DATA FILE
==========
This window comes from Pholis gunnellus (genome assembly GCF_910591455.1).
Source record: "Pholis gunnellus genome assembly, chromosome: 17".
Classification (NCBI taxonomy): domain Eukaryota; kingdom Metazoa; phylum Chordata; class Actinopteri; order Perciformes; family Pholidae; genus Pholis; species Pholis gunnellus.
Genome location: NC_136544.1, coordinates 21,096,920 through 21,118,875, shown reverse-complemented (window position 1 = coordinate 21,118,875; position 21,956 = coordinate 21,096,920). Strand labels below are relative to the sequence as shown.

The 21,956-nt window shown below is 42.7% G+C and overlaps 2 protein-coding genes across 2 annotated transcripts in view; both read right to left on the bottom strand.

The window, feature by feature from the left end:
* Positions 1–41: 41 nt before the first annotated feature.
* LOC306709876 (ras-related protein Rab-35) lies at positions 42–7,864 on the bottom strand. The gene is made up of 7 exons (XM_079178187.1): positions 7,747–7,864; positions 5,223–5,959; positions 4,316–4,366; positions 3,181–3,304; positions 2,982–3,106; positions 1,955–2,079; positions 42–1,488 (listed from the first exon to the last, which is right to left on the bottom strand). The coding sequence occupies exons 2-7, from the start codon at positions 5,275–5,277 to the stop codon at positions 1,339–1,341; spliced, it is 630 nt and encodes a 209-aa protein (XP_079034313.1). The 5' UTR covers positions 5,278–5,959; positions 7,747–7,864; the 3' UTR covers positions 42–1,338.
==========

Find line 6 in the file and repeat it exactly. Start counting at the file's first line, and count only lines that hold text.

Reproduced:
The window, feature by feature from the left end: